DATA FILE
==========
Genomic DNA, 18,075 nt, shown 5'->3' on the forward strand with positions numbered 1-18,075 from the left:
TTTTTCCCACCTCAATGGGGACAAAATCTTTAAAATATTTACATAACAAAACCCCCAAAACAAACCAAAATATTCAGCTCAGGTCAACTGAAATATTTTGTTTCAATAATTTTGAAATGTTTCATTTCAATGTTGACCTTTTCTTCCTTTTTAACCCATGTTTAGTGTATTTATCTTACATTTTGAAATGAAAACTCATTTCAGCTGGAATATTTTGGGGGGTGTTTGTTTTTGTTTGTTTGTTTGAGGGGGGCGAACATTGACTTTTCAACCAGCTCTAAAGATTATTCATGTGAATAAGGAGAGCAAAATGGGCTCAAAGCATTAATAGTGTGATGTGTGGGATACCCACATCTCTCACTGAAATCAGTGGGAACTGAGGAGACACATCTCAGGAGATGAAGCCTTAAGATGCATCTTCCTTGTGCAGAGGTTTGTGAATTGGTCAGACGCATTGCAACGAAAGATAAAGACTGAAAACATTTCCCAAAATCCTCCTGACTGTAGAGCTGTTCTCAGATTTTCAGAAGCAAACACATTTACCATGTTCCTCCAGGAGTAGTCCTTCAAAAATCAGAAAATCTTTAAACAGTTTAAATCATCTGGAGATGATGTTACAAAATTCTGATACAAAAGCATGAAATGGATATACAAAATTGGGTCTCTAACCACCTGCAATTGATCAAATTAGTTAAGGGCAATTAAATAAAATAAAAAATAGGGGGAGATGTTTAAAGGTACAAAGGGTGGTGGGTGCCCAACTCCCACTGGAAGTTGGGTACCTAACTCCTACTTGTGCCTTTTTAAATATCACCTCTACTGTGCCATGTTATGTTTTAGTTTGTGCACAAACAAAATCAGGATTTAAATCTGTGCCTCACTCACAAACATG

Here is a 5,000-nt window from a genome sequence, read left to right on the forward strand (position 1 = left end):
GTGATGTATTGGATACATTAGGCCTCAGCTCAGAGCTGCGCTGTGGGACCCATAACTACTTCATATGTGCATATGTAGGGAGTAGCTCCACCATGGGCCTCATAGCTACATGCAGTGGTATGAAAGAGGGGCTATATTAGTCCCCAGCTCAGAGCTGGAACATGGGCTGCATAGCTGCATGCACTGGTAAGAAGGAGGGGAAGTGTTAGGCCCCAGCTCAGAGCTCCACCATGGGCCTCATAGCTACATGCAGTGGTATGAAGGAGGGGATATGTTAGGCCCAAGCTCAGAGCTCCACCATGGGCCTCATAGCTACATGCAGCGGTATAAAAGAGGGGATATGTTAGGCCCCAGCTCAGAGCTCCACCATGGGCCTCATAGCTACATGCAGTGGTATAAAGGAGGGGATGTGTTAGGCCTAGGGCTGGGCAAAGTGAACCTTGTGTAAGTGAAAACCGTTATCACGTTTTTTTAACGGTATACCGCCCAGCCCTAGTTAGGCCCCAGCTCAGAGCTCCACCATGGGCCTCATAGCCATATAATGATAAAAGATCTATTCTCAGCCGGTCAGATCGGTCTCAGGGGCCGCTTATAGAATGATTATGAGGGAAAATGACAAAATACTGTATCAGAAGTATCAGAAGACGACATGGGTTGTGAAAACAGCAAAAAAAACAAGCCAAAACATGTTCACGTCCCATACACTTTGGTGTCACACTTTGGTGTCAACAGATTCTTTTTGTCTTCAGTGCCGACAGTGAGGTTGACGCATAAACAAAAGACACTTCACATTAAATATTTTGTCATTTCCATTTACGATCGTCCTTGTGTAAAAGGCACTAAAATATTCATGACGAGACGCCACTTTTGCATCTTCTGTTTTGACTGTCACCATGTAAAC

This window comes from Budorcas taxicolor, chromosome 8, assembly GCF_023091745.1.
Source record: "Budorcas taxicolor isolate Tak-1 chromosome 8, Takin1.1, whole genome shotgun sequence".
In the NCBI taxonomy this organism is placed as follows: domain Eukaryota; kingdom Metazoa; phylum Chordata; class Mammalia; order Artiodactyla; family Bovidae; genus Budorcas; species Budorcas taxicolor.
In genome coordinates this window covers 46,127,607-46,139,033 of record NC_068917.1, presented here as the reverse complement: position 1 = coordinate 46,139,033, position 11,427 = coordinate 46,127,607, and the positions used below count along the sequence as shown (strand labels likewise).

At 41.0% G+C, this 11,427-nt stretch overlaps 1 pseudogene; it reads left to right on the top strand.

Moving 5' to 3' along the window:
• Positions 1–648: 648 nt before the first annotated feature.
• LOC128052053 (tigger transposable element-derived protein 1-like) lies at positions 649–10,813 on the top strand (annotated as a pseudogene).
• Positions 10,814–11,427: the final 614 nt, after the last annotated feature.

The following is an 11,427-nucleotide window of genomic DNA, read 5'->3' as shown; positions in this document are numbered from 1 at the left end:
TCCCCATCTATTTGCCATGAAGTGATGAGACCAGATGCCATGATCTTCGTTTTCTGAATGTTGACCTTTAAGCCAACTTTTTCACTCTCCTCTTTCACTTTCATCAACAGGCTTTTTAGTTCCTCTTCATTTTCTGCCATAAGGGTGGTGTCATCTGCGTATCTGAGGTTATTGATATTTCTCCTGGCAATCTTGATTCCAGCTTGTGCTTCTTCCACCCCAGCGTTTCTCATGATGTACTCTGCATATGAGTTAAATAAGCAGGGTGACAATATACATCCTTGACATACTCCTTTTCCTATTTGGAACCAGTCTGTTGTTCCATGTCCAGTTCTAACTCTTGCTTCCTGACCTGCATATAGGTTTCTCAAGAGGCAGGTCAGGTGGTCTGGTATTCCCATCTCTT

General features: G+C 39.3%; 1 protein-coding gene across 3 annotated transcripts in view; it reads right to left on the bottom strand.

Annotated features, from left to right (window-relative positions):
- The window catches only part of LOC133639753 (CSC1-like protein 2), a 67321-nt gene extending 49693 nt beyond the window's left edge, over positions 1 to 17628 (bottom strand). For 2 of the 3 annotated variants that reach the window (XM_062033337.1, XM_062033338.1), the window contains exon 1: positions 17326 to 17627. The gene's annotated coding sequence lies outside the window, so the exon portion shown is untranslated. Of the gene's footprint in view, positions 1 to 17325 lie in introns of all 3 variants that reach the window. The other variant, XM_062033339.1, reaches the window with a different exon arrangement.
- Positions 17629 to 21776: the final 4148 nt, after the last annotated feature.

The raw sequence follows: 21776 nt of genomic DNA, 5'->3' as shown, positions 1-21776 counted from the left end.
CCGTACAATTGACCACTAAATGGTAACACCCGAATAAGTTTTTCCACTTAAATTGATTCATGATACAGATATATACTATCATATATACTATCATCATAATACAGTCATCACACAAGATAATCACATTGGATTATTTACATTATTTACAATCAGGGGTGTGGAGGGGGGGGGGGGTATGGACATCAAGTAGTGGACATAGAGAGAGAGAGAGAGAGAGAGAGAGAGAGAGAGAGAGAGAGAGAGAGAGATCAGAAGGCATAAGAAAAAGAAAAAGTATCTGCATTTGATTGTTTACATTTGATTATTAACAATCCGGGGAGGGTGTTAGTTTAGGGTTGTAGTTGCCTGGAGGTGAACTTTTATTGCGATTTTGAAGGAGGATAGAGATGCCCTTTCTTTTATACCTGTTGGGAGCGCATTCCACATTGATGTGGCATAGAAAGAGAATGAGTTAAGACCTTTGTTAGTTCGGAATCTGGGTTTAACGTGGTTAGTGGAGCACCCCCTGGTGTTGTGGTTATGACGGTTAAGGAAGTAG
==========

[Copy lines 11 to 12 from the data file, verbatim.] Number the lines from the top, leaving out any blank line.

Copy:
• Positions 1–648: 648 nt before the first annotated feature.
• LOC128052053 (tigger transposable element-derived protein 1-like) lies at positions 649–10,813 on the top strand (annotated as a pseudogene).